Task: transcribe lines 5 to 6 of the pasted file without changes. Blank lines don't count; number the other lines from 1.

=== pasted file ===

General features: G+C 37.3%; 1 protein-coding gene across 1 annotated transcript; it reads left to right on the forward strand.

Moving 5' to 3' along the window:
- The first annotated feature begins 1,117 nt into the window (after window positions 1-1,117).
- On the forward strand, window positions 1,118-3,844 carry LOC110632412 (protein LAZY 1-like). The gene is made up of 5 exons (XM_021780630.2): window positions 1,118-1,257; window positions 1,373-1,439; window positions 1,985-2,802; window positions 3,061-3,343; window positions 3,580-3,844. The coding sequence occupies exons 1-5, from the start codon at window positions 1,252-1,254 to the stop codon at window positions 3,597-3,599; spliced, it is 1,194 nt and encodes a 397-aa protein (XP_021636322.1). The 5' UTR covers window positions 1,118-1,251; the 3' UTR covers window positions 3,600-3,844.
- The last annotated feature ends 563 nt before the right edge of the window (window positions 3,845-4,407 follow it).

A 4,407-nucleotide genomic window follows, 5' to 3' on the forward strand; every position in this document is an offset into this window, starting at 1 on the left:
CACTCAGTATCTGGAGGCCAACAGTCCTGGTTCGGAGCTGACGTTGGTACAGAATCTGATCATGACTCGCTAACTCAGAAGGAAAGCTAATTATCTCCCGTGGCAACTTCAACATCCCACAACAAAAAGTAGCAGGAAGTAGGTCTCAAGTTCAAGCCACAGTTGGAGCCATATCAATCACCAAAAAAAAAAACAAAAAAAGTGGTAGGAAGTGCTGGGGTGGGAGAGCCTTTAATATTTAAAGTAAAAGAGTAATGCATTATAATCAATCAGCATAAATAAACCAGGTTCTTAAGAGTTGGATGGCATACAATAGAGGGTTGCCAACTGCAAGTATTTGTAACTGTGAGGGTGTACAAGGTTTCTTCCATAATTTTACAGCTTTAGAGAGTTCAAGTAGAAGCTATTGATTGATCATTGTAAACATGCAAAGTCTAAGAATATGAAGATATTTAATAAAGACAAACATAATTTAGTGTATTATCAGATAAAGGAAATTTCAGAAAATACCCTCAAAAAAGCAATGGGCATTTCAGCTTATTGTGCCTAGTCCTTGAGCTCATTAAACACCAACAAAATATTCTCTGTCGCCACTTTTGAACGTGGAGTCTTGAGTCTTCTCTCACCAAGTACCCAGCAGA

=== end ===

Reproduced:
- The last annotated feature ends 563 nt before the right edge of the window (window positions 3,845-4,407 follow it).

A 4,407-nucleotide genomic window follows, 5' to 3' on the forward strand; every position in this document is an offset into this window, starting at 1 on the left: